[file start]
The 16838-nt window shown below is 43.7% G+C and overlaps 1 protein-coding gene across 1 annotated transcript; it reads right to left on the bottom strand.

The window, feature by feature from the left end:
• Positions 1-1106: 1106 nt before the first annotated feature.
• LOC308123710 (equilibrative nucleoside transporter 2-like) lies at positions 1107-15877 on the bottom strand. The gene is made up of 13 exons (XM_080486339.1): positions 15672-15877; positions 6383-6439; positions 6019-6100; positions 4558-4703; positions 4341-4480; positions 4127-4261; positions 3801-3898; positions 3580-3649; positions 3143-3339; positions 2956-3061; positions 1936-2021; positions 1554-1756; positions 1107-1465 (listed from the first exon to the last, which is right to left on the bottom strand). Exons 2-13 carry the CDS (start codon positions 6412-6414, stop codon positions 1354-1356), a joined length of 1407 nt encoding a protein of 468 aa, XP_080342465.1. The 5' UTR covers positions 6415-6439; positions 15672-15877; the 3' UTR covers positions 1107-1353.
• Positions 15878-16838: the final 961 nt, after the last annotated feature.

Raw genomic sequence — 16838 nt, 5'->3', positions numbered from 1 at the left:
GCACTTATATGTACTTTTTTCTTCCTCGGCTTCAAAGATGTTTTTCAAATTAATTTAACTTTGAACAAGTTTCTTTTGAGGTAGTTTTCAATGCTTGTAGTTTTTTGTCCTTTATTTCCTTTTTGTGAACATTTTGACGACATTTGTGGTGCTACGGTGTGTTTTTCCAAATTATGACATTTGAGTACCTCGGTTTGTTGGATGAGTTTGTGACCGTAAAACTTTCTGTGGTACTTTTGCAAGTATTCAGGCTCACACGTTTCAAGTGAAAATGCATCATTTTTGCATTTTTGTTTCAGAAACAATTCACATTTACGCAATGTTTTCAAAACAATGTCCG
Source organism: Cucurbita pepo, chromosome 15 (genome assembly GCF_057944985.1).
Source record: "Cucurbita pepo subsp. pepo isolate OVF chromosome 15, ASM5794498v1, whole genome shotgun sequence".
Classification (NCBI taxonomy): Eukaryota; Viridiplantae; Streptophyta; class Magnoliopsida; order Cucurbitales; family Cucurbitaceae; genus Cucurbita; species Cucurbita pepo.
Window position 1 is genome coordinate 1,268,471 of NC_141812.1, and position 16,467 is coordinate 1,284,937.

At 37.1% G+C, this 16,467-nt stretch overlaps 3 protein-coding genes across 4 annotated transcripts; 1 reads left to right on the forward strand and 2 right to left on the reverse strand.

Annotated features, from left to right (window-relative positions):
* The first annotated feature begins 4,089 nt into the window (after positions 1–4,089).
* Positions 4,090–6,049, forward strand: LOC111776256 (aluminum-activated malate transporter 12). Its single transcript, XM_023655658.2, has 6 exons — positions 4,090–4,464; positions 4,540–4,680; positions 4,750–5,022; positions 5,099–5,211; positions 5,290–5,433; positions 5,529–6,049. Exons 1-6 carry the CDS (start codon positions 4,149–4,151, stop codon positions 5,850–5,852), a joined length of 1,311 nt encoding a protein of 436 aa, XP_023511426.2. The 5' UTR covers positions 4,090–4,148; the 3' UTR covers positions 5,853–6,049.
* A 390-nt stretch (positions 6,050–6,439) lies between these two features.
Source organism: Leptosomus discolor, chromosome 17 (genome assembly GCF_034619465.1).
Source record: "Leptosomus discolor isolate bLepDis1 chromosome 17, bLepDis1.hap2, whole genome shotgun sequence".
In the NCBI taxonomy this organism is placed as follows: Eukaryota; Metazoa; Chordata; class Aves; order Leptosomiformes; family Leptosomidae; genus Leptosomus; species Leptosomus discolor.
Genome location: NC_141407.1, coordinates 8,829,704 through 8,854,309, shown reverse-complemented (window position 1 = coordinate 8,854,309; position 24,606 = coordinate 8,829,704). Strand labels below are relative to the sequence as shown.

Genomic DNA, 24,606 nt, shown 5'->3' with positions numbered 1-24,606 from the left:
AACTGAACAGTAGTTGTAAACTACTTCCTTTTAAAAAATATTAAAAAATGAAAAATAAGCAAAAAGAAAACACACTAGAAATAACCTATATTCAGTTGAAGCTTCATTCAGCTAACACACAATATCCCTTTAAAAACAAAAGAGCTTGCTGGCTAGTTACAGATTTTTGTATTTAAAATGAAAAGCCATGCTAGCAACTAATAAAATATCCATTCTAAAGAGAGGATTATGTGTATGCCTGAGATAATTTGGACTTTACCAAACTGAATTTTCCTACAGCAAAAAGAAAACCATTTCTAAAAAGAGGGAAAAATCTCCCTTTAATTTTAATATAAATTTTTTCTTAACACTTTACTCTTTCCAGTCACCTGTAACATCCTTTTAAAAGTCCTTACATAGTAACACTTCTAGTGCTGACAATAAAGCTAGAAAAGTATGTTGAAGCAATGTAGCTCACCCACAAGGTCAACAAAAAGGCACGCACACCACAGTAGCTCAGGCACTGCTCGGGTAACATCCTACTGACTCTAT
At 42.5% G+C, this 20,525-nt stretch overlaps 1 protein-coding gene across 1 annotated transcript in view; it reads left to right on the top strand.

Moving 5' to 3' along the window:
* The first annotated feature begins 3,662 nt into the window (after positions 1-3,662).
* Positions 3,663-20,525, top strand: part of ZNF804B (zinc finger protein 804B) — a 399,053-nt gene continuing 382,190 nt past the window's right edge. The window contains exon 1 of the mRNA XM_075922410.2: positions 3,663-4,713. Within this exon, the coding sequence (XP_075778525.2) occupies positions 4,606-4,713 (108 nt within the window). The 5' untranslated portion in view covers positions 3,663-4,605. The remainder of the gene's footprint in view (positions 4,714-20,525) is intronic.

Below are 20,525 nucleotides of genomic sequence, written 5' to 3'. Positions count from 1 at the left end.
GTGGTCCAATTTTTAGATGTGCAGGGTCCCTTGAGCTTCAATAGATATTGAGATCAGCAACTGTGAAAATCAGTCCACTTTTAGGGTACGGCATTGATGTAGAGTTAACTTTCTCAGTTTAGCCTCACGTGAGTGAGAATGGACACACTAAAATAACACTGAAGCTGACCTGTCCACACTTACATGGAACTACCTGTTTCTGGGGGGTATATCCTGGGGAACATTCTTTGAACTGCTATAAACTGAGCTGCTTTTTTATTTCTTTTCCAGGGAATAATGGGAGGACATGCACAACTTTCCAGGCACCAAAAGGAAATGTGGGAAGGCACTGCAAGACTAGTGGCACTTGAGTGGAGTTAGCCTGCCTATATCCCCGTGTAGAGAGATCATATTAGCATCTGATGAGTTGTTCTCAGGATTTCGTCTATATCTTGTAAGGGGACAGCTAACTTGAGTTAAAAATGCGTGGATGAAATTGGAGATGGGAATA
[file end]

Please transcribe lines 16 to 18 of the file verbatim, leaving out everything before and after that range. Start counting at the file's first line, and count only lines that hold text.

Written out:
* A 390-nt stretch (positions 6,050–6,439) lies between these two features.
Source organism: Leptosomus discolor, chromosome 17 (genome assembly GCF_034619465.1).
Source record: "Leptosomus discolor isolate bLepDis1 chromosome 17, bLepDis1.hap2, whole genome shotgun sequence".